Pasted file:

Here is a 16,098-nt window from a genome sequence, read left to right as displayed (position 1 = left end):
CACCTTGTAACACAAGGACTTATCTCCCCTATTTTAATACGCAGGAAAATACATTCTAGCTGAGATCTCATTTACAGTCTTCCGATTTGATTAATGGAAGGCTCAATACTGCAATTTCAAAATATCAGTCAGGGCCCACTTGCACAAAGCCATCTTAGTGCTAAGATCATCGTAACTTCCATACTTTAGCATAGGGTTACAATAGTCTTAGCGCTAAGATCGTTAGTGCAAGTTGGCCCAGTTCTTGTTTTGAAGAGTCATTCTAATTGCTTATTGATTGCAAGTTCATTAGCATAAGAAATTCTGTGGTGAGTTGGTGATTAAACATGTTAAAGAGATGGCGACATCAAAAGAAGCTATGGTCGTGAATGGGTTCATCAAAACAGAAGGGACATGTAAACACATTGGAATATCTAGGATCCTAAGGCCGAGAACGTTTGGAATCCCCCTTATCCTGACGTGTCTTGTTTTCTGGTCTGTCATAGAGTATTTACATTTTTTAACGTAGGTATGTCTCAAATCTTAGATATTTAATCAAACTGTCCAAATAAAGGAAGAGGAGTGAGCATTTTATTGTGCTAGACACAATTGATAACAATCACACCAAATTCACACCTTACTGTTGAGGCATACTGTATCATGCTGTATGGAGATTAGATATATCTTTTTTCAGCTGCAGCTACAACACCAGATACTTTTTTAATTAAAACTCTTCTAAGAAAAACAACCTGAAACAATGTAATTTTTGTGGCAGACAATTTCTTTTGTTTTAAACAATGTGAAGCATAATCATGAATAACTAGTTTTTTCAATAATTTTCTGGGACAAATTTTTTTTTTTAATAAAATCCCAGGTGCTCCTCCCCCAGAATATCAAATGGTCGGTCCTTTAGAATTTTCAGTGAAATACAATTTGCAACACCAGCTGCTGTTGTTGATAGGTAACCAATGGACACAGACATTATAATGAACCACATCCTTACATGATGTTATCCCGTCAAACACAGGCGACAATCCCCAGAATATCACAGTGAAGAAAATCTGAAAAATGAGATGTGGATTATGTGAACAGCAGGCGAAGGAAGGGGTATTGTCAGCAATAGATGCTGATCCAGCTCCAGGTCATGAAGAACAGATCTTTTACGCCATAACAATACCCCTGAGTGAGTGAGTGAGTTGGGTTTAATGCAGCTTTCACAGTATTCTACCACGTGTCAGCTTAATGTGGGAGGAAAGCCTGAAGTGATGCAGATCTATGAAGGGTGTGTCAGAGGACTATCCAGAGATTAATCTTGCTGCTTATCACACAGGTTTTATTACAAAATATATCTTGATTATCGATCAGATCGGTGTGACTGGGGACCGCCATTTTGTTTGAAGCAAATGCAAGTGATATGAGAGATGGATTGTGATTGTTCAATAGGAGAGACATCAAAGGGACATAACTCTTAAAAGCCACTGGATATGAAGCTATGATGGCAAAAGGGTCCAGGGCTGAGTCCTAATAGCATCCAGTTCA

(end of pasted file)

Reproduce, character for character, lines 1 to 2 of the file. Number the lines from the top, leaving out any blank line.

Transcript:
Here is a 16,098-nt window from a genome sequence, read left to right as displayed (position 1 = left end):
CACCTTGTAACACAAGGACTTATCTCCCCTATTTTAATACGCAGGAAAATACATTCTAGCTGAGATCTCATTTACAGTCTTCCGATTTGATTAATGGAAGGCTCAATACTGCAATTTCAAAATATCAGTCAGGGCCCACTTGCACAAAGCCATCTTAGTGCTAAGATCATCGTAACTTCCATACTTTAGCATAGGGTTACAATAGTCTTAGCGCTAAGATCGTTAGTGCAAGTTGGCCCAGTTCTTGTTTTGAAGAGTCATTCTAATTGCTTATTGATTGCAAGTTCATTAGCATAAGAAATTCTGTGGTGAGTTGGTGATTAAACATGTTAAAGAGATGGCGACATCAAAAGAAGCTATGGTCGTGAATGGGTTCATCAAAACAGAAGGGACATGTAAACACATTGGAATATCTAGGATCCTAAGGCCGAGAACGTTTGGAATCCCCCTTATCCTGACGTGTCTTGTTTTCTGGTCTGTCATAGAGTATTTACATTTTTTAACGTAGGTATGTCTCAAATCTTAGATATTTAATCAAACTGTCCAAATAAAGGAAGAGGAGTGAGCATTTTATTGTGCTAGACACAATTGATAACAATCACACCAAATTCACACCTTACTGTTGAGGCATACTGTATCATGCTGTATGGAGATTAGATATATCTTTTTTCAGCTGCAGCTACAACACCAGATACTTTTTTAATTAAAACTCTTCTAAGAAAAACAACCTGAAACAATGTAATTTTTGTGGCAGACAATTTCTTTTGTTTTAAACAATGTGAAGCATAATCATGAATAACTAGTTTTTTCAATAATTTTCTGGGACAAATTTTTTTTTTTAATAAAATCCCAGGTGCTCCTCCCCCAGAATATCAAATGGTCGGTCCTTTAGAATTTTCAGTGAAATACAATTTGCAACACCAGCTGCTGTTGTTGATAGGTAACCAATGGACACAGACATTATAATGAACCACATCCTTACATGATGTTATCCCGTCAAACACAGGCGACAATCCCCAGAATATCACAGTGAAGAAAATCTGAAAAATGAGATGTGGATTATGTGAACAGCAGGCGAAGGAAGGGGTATTGTCAGCAATAGATGCTGATCCAGCTCCAGGTCATGAAGAACAGATCTTTTACGCCATAACAATACCCCTGAGTGAGTGAGTGAGTTGGGTTTAATGCAGCTTTCACAGTATTCTACCACGTGTCAGCTTAATGTGGGAGGAAAGCCTGAAGTGATGCAGATCTATGAAGGGTGTGTCAGAGGACTATCCAGAGATTAATCTTGCTGCTTATCACACAGGTTTTATTACAAAATATATCTTGATTATCGATCAGATCGGTGTGACTGGGGACCGCCATTTTGTTTGAAGCAAATGCAAGTGATATGAGAGATGGATTGTGATTGTTCAATAGGAGAGACATCAAAGGGACATAACTCTTAAAAGCCACTGGATATGAAGCTATGATGGCAAAAGGGTCCAGGGCTGAGTCCTAATAGCATCCAGTTCA